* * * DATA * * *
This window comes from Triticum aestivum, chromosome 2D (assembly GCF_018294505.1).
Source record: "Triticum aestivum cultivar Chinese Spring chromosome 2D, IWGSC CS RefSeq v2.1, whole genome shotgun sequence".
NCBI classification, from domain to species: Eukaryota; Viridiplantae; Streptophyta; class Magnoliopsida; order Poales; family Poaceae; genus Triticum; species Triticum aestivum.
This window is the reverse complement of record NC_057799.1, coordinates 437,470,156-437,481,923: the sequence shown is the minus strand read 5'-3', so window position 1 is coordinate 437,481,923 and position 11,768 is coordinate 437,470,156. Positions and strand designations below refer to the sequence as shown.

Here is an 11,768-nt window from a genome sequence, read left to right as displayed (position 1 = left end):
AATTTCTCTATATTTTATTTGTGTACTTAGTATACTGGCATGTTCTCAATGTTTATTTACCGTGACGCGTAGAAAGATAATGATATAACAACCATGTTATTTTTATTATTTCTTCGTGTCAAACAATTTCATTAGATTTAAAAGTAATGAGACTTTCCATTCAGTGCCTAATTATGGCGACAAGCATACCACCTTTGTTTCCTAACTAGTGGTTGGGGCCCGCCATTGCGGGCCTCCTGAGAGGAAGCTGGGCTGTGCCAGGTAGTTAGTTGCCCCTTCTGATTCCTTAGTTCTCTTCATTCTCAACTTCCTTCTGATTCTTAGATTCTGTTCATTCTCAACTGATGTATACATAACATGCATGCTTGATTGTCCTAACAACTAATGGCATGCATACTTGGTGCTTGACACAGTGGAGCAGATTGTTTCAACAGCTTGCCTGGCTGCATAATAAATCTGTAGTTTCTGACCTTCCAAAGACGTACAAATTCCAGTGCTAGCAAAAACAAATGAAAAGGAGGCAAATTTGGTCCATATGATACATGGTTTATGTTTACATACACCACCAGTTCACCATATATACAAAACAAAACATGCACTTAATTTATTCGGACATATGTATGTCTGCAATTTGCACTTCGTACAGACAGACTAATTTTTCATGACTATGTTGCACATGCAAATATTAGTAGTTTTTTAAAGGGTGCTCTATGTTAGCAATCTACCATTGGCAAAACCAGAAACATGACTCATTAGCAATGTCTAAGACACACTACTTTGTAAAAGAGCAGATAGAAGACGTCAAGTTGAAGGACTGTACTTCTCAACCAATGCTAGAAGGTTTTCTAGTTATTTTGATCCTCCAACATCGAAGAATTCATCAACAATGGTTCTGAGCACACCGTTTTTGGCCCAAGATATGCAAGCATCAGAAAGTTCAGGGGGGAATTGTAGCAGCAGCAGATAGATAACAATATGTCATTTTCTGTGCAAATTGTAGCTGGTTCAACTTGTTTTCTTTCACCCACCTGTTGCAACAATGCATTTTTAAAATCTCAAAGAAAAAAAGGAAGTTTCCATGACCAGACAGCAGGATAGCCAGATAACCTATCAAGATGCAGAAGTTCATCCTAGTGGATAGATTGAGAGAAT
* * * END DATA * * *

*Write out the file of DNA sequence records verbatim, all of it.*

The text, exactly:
This window comes from Triticum aestivum, chromosome 2D (assembly GCF_018294505.1).
Source record: "Triticum aestivum cultivar Chinese Spring chromosome 2D, IWGSC CS RefSeq v2.1, whole genome shotgun sequence".
NCBI classification, from domain to species: Eukaryota; Viridiplantae; Streptophyta; class Magnoliopsida; order Poales; family Poaceae; genus Triticum; species Triticum aestivum.
This window is the reverse complement of record NC_057799.1, coordinates 437,470,156-437,481,923: the sequence shown is the minus strand read 5'-3', so window position 1 is coordinate 437,481,923 and position 11,768 is coordinate 437,470,156. Positions and strand designations below refer to the sequence as shown.

Here is an 11,768-nt window from a genome sequence, read left to right as displayed (position 1 = left end):
AATTTCTCTATATTTTATTTGTGTACTTAGTATACTGGCATGTTCTCAATGTTTATTTACCGTGACGCGTAGAAAGATAATGATATAACAACCATGTTATTTTTATTATTTCTTCGTGTCAAACAATTTCATTAGATTTAAAAGTAATGAGACTTTCCATTCAGTGCCTAATTATGGCGACAAGCATACCACCTTTGTTTCCTAACTAGTGGTTGGGGCCCGCCATTGCGGGCCTCCTGAGAGGAAGCTGGGCTGTGCCAGGTAGTTAGTTGCCCCTTCTGATTCCTTAGTTCTCTTCATTCTCAACTTCCTTCTGATTCTTAGATTCTGTTCATTCTCAACTGATGTATACATAACATGCATGCTTGATTGTCCTAACAACTAATGGCATGCATACTTGGTGCTTGACACAGTGGAGCAGATTGTTTCAACAGCTTGCCTGGCTGCATAATAAATCTGTAGTTTCTGACCTTCCAAAGACGTACAAATTCCAGTGCTAGCAAAAACAAATGAAAAGGAGGCAAATTTGGTCCATATGATACATGGTTTATGTTTACATACACCACCAGTTCACCATATATACAAAACAAAACATGCACTTAATTTATTCGGACATATGTATGTCTGCAATTTGCACTTCGTACAGACAGACTAATTTTTCATGACTATGTTGCACATGCAAATATTAGTAGTTTTTTAAAGGGTGCTCTATGTTAGCAATCTACCATTGGCAAAACCAGAAACATGACTCATTAGCAATGTCTAAGACACACTACTTTGTAAAAGAGCAGATAGAAGACGTCAAGTTGAAGGACTGTACTTCTCAACCAATGCTAGAAGGTTTTCTAGTTATTTTGATCCTCCAACATCGAAGAATTCATCAACAATGGTTCTGAGCACACCGTTTTTGGCCCAAGATATGCAAGCATCAGAAAGTTCAGGGGGGAATTGTAGCAGCAGCAGATAGATAACAATATGTCATTTTCTGTGCAAATTGTAGCTGGTTCAACTTGTTTTCTTTCACCCACCTGTTGCAACAATGCATTTTTAAAATCTCAAAGAAAAAAAGGAAGTTTCCATGACCAGACAGCAGGATAGCCAGATAACCTATCAAGATGCAGAAGTTCATCCTAGTGGATAGATTGAGAGAAT